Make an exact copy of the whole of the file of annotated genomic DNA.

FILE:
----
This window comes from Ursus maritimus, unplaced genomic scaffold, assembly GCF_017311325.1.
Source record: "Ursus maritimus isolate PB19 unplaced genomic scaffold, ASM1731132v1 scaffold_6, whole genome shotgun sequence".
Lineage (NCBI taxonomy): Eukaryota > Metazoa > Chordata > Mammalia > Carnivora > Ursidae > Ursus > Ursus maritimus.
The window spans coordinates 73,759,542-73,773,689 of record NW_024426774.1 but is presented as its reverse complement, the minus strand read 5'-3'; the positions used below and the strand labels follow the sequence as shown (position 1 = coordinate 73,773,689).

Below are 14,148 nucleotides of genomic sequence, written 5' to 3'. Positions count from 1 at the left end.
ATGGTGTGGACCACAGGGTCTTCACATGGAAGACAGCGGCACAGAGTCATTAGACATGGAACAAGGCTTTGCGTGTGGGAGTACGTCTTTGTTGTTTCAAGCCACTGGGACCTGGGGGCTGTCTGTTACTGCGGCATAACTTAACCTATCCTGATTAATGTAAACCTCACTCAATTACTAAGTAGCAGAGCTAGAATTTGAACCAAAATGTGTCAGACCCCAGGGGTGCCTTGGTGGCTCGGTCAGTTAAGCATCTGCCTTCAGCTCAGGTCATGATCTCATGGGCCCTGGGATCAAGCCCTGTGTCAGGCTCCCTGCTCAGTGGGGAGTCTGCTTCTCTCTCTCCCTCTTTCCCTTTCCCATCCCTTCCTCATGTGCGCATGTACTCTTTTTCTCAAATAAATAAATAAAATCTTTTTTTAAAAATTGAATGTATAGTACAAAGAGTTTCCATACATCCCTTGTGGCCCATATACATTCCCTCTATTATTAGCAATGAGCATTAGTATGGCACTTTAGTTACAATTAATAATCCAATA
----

This window comes from Ursus maritimus, unplaced genomic scaffold, assembly GCF_017311325.1.
Source record: "Ursus maritimus isolate PB19 unplaced genomic scaffold, ASM1731132v1 scaffold_6, whole genome shotgun sequence".
Lineage (NCBI taxonomy): Eukaryota > Metazoa > Chordata > Mammalia > Carnivora > Ursidae > Ursus > Ursus maritimus.
The window spans coordinates 73,759,542-73,773,689 of record NW_024426774.1 but is presented as its reverse complement, the minus strand read 5'-3'; the positions used below and the strand labels follow the sequence as shown (position 1 = coordinate 73,773,689).

Below are 14,148 nucleotides of genomic sequence, written 5' to 3'. Positions count from 1 at the left end.
ATGGTGTGGACCACAGGGTCTTCACATGGAAGACAGCGGCACAGAGTCATTAGACATGGAACAAGGCTTTGCGTGTGGGAGTACGTCTTTGTTGTTTCAAGCCACTGGGACCTGGGGGCTGTCTGTTACTGCGGCATAACTTAACCTATCCTGATTAATGTAAACCTCACTCAATTACTAAGTAGCAGAGCTAGAATTTGAACCAAAATGTGTCAGACCCCAGGGGTGCCTTGGTGGCTCGGTCAGTTAAGCATCTGCCTTCAGCTCAGGTCATGATCTCATGGGCCCTGGGATCAAGCCCTGTGTCAGGCTCCCTGCTCAGTGGGGAGTCTGCTTCTCTCTCTCCCTCTTTCCCTTTCCCATCCCTTCCTCATGTGCGCATGTACTCTTTTTCTCAAATAAATAAATAAAATCTTTTTTTAAAAATTGAATGTATAGTACAAAGAGTTTCCATACATCCCTTGTGGCCCATATACATTCCCTCTATTATTAGCAATGAGCATTAGTATGGCACTTTAGTTACAATTAATAATCCAATA